With the ongoing increase in global digitalisation, very few industries (If any) will escape the impacts of the increasingly digitalized world we inhabit. New technologies continue to emerge creating a moving landscape that can seem challenging to even the most digitally mature organisations. Consider the hype around the Internet of Things (IoT), the network of devices such as vehicles, and home appliances that contain electronics, software, actuators, and connectivity which allows these things to connect, interact and exchange data.
The disruptive nature of IoT is set to create data sources and data volumes on unprecedented scales. Experts suggest the Global Data-Sphere will grow from 33 Zettabytes (2018) to around 175 Zettabytes by 2025, with much of the increased data being generated in real-time, creating new demands on data processing.
The value creation from the information contained within this deluge of data could be immense but so could the losses if businesses fail to properly understand their legal and regulatory obligations and make sure they have the correct systems, procedures and policies in place to utilise this data in accordance with the law.
Understanding the implications of the introduction of the GDPR, implemented in this country through the Data Protection Act 2018 (DPA 2018) is the first step that any business controlling and/or processing data needs to take. Ignorance and lack of understanding is no defence to breaching the legislation. The DPA 2018 applies to all companies processing the personal data of EU subjects and therefore applies regardless of the registered location or place of operation of your business, in circumstances where the data of EU subjects is being collected and processed. With fines up to 4% of global annual turnover or £20million (whichever is the higher), your business simply cannot afford to fail to recognise the need for compliance. This is especially important in an environment where consumers have never been so well informed of their rights, and thus, the reputational damage of data breaches could well surpass the hefty fines handed down by the Information Commissioners Office.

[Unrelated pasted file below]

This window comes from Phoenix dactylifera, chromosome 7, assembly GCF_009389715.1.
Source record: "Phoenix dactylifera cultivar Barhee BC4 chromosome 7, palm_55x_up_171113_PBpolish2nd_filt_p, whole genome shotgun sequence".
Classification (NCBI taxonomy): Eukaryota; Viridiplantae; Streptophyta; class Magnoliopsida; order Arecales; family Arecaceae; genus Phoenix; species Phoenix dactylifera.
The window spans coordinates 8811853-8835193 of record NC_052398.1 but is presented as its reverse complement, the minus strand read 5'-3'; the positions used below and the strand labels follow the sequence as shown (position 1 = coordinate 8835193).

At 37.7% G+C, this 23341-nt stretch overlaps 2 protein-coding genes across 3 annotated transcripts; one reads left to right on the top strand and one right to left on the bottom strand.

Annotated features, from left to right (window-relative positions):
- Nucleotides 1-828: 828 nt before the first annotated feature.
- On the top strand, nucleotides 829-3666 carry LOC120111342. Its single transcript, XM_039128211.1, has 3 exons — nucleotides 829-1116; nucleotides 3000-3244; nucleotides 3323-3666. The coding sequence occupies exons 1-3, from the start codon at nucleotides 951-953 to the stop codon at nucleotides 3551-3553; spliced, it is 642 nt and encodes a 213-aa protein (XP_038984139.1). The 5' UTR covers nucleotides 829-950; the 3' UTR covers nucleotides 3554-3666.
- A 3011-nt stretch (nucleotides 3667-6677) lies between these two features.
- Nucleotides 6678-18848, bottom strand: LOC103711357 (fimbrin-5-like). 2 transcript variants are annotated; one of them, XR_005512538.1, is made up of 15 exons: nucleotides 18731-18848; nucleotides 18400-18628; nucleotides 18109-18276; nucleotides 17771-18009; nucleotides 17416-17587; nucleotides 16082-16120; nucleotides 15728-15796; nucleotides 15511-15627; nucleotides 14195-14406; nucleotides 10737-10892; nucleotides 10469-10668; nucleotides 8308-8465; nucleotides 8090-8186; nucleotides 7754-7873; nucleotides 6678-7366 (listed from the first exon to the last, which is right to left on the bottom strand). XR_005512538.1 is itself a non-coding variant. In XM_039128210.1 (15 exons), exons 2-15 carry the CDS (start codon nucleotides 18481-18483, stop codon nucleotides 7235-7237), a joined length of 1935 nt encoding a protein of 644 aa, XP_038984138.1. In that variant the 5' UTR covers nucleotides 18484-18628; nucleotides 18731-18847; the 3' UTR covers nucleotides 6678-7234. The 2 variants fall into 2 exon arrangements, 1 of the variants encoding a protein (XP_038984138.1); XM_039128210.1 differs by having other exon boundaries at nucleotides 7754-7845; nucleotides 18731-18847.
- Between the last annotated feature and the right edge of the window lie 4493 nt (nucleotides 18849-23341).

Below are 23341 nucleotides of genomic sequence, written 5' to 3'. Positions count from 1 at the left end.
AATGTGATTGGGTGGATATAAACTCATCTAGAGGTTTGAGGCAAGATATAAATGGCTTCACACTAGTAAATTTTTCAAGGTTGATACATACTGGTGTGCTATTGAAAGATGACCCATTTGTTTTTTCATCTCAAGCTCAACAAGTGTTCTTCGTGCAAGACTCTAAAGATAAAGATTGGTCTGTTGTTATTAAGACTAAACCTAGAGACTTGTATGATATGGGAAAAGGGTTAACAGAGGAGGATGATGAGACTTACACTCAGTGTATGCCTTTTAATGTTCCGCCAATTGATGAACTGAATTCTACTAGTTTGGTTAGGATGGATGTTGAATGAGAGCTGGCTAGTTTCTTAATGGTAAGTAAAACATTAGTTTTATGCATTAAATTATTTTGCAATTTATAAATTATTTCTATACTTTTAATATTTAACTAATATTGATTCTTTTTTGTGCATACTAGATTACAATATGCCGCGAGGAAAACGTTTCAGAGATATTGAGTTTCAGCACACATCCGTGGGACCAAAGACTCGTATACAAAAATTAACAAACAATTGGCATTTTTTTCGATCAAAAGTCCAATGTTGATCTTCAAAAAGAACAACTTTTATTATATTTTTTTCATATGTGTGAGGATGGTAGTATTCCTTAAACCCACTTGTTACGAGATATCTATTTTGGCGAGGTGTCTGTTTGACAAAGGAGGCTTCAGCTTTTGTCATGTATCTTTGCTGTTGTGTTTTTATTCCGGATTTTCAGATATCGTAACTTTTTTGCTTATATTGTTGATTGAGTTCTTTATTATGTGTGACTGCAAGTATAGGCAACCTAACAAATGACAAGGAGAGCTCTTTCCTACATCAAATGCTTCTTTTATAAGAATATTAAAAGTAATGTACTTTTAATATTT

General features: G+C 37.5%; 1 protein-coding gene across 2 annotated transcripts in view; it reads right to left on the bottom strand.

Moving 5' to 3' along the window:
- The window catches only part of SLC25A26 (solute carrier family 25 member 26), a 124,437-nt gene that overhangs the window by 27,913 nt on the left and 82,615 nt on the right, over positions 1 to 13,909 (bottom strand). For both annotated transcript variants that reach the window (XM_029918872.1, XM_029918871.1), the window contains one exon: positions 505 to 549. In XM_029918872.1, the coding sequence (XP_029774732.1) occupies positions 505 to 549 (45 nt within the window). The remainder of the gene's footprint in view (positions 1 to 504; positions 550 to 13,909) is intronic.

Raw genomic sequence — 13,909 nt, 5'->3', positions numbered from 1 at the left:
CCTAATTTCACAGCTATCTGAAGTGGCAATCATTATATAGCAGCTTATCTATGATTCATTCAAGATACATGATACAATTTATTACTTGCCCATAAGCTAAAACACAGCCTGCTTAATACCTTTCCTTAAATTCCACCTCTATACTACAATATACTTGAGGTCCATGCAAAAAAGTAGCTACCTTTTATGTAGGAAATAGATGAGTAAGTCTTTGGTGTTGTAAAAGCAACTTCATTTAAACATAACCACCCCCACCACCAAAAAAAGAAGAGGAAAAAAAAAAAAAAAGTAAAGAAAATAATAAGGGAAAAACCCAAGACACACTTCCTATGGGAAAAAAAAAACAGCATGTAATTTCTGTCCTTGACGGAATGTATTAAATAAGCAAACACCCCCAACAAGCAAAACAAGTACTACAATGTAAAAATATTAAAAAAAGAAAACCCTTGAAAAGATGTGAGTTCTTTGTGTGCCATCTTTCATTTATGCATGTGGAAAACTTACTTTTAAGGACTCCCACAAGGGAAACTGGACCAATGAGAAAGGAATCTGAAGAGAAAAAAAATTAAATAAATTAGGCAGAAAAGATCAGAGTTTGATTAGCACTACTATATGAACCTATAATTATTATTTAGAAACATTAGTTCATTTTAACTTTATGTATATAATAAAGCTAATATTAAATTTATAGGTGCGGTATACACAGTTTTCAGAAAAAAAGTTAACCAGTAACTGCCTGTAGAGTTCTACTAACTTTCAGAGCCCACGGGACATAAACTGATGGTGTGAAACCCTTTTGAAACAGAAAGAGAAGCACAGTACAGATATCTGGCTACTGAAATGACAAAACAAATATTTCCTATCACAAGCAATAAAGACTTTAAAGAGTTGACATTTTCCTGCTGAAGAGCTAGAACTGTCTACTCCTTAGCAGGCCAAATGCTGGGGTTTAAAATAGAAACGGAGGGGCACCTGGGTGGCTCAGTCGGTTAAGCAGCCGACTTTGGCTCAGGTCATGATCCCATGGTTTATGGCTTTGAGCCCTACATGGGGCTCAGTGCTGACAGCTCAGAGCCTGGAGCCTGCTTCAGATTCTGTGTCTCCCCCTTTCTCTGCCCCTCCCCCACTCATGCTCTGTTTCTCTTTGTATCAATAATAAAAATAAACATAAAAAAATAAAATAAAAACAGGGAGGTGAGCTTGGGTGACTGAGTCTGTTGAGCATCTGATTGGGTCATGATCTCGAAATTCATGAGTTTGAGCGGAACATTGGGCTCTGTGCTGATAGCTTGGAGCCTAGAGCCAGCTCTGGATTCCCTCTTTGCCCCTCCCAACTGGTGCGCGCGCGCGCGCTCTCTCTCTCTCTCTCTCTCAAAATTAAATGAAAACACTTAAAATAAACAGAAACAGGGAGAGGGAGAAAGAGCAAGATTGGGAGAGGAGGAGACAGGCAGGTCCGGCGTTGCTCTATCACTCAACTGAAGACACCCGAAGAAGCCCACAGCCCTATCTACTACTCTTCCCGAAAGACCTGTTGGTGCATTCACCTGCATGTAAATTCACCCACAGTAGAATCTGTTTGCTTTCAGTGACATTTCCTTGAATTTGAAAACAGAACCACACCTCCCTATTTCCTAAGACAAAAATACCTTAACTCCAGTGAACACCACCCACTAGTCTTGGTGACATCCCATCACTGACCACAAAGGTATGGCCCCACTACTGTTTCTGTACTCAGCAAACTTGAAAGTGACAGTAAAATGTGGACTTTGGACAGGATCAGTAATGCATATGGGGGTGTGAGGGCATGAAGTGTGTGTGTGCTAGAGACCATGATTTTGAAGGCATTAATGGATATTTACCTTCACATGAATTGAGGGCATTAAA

It is also important to note that a second legal framework is on its way that will supplement the provisions of the GDPR by creating provisions intended to guard the privacy of individuals, in relation to personal data gathered and processed via electronic communications. Originally intended for introduction alongside the GDPR, the new ePrivacy Regulations are still under negotiation, but the aim is that that the Regulations will introduce new measures with increased focus on ‘future proofing’ against emerging technologies, for example, the increased entry points in to peoples’ lives (by e.g. IoT) and by filling the gap relating to modern means of communication (e.g. WhatsApp, Skype). Despite areas of overlap with the GDPR, it will create a specific focus on electronic communications, in relation to which, it is intended to override the provisions of GDPR.
Very few businesses operate without communicating with their customers, collecting and storing personal information, and in an increasingly digital world, the need to understand how to do this in a manner that is compliant with the increasing demands of the growing EU data protection framework, will not only potentially save you from a hefty fine, it will also enable you to become a trusted business in the eyes of the consumer and enable extraction of the maximum amount of value from the data sourced to further your business goals.
For further advice and information on how we can help you stay on top of your legal and regulatory data compliance, contact Deborah Niven on 07534 903714 or email Deborah.firstname.lastname@example.org.
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